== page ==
Reading what farmers write : an agroecological exploration of three farmers/authors’ proposals to develop ecological, productive and profitable farm enterprises
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- Master's theses (IPV) 
Writings of successful ‘alternative’ farmers have generated much interest among aspiring farmers, media and the general public. Research in food systems, however, seems to have paid little attention to such cases. Should researchers be looking more closely at these approaches? This thesis uses a Case Study Analysis to explore the accounts and proposals of three farmer-authors – Joel Salatin, Mark Shepard and Richard Perkins. The analysis of the first two is based in the authors’ books, articles and interviews available online, while the third is also based in participant observation and semi-structured interviews. As the use of sustainability as an all-encompassing concept often muddles discussions, this study used a different method, analyzing these approaches in light of how desirable they are, how they sustain the resources they require, and their potential and appeal for broad adoption. These approaches were found to be generally in line with agroecological principles and likely to be among the best in various aspects of desirability and sustainability. Although they are knowledge intensive, they use low capital approaches which may ease their adoption. Moreover, they convey narratives that weave elements of entrepreneurship, ethics and personal fulfillment that are little studied in agroecological literature. Although solid conclusions require more detailed research, these models appear to be good prototypes for a return to highly diversified multi-purpose farms. Useful next steps include researching the actual values of their productivity and profitability, the extent of potential market for similar models, and how to develop the know-how required to make such farms work.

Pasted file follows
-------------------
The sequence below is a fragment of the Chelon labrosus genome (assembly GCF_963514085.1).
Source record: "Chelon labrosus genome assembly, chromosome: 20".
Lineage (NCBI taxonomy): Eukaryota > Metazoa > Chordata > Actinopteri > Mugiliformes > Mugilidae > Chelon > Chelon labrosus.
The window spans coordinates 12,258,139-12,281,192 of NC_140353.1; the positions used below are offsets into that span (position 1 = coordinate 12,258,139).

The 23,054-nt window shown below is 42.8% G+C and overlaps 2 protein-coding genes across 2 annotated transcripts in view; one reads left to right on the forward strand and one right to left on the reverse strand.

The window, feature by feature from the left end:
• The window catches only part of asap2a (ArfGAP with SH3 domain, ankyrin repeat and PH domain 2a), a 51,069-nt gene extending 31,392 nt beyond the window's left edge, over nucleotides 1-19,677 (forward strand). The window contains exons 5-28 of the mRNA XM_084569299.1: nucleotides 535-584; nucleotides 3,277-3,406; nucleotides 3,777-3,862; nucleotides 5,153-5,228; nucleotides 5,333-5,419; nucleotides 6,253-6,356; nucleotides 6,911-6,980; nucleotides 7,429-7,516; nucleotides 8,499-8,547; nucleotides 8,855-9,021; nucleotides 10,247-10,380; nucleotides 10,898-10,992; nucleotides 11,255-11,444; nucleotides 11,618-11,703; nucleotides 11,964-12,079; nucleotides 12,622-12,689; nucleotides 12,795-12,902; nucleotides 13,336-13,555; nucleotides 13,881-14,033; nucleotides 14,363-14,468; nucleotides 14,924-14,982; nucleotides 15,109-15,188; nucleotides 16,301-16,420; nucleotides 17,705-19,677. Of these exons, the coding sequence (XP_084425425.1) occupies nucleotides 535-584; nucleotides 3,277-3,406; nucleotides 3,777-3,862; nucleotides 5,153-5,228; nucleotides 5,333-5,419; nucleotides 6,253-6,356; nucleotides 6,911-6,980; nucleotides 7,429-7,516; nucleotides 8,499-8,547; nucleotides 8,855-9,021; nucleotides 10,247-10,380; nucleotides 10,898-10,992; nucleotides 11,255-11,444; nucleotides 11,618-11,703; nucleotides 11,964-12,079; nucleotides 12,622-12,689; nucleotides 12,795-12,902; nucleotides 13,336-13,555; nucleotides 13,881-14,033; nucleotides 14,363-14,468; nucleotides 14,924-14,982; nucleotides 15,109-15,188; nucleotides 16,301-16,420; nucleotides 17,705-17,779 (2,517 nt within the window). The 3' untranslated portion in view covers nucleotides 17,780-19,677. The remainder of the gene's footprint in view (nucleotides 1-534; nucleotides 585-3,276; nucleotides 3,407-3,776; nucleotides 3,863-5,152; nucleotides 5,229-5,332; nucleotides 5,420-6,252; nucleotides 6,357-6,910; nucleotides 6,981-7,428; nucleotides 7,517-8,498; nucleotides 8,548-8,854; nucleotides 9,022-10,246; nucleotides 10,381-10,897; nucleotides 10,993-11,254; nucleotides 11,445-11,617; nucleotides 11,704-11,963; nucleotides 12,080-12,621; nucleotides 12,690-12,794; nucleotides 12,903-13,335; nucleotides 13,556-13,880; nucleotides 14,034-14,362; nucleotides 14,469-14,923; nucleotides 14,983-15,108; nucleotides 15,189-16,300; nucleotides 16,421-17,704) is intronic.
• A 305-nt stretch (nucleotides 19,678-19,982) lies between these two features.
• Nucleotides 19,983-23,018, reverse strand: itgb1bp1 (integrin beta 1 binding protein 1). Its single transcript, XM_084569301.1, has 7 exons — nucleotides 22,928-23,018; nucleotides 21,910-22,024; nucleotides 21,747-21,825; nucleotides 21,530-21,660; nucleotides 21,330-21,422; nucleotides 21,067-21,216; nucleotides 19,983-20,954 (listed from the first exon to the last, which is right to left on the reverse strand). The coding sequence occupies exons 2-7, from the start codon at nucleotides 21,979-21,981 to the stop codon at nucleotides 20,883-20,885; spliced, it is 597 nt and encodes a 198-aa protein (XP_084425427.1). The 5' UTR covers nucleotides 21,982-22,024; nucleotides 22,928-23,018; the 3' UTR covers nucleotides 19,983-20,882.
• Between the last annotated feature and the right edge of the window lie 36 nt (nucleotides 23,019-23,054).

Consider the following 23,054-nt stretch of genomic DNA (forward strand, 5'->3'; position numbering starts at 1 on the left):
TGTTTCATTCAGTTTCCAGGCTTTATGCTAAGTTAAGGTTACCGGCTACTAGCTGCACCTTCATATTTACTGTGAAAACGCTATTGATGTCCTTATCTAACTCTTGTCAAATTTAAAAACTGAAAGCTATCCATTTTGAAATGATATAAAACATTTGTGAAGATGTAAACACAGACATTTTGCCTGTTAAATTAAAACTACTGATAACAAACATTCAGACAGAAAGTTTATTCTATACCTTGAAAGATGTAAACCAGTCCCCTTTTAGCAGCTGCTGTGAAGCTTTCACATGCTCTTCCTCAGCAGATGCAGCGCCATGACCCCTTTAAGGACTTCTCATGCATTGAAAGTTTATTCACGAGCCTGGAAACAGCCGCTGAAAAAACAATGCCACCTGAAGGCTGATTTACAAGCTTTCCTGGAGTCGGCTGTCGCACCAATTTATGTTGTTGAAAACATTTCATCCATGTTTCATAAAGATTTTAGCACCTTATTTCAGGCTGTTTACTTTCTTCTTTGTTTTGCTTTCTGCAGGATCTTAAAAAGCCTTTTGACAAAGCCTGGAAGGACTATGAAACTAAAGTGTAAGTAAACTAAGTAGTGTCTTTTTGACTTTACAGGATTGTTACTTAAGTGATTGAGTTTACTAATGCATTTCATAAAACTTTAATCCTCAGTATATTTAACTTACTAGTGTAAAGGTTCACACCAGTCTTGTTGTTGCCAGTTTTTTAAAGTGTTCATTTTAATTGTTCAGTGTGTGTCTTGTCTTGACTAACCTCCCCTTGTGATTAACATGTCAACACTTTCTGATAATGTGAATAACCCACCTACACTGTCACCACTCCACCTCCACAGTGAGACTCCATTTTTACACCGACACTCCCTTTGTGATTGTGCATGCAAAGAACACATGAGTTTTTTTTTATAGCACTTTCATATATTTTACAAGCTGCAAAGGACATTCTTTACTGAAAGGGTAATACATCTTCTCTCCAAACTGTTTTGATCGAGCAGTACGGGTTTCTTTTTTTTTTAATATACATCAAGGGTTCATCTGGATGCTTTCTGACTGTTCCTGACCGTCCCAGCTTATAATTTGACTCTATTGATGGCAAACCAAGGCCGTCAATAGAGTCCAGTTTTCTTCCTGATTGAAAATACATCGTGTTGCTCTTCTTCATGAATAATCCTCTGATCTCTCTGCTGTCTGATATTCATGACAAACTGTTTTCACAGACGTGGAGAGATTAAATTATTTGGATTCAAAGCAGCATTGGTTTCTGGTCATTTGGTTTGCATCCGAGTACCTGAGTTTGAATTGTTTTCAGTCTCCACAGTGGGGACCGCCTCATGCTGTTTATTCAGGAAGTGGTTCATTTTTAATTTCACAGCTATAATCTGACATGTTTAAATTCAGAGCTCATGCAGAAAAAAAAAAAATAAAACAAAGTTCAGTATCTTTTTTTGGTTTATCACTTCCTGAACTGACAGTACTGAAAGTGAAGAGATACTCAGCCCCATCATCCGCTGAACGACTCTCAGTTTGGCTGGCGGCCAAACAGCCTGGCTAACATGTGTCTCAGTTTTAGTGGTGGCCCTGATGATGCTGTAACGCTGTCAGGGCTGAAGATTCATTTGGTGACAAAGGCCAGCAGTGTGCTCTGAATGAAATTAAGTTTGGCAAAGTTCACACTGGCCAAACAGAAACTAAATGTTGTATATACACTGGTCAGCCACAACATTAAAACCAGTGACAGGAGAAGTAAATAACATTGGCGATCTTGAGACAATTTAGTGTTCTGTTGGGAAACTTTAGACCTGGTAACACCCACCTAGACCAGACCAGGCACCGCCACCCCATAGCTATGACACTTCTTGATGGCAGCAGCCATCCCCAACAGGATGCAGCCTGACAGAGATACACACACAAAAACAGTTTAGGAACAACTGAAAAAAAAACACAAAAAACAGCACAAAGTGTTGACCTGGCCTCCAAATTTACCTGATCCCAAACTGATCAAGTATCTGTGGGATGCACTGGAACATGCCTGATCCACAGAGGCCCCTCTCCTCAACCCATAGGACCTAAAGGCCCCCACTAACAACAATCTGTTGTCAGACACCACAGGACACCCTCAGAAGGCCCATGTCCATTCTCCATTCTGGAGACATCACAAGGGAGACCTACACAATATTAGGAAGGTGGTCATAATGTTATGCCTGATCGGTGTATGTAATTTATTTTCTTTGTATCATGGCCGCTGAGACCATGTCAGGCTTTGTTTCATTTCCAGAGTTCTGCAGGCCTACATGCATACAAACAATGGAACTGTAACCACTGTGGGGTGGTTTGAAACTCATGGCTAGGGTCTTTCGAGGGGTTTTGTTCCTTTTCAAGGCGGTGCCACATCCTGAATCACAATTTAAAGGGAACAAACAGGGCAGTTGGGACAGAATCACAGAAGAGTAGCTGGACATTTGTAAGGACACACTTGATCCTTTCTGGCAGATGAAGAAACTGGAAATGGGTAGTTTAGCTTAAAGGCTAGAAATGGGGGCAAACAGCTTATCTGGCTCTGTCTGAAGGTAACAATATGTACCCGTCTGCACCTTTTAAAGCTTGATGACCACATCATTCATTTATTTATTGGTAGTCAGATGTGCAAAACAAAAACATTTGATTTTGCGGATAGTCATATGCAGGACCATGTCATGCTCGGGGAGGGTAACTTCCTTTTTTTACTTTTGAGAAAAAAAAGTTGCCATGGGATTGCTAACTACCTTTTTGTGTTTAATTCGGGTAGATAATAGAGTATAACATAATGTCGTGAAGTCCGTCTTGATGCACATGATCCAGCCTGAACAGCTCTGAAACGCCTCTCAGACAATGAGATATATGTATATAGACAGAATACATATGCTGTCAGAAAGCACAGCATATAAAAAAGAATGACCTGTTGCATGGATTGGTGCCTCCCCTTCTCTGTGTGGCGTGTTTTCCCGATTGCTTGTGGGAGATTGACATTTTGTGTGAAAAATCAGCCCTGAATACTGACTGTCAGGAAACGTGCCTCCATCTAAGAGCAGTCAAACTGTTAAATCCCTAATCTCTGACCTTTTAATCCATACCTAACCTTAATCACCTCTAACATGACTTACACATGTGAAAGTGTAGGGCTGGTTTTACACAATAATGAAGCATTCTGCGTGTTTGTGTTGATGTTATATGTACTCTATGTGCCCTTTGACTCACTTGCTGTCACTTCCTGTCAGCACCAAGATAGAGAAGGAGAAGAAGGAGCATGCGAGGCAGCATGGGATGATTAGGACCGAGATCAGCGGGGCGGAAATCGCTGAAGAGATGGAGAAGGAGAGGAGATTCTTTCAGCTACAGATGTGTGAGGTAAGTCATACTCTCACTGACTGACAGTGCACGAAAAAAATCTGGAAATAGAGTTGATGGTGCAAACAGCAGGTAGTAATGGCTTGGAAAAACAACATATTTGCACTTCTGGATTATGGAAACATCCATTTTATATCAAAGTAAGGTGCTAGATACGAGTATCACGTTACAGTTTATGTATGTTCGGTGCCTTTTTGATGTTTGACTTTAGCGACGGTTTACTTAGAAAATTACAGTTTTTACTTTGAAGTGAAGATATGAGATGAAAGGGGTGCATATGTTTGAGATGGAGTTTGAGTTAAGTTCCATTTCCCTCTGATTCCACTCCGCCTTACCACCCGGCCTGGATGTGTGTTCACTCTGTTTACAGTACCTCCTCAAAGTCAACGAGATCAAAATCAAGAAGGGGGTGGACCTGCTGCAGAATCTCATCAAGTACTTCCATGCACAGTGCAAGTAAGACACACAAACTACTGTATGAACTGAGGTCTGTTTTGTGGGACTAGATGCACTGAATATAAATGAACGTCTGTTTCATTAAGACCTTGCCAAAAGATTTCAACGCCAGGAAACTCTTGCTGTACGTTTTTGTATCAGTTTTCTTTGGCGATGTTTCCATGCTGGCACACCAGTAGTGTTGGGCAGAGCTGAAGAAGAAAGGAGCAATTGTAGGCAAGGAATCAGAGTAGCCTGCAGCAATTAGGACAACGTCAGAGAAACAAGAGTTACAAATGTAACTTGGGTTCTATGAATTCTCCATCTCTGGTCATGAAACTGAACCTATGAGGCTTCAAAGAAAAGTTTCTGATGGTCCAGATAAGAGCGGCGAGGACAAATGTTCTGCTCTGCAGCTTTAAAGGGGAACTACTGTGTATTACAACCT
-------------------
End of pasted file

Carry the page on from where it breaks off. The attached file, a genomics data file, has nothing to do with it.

This thesis uses a case study analysis to explore the accounts and proposals of three farmer-authors – Joel Salatin, Mark Shepard and Richard Perkins – to create productive, profitable, ecological and enjoyable farm enterprises and discuss their contribution to a better agriculture, food system, and society.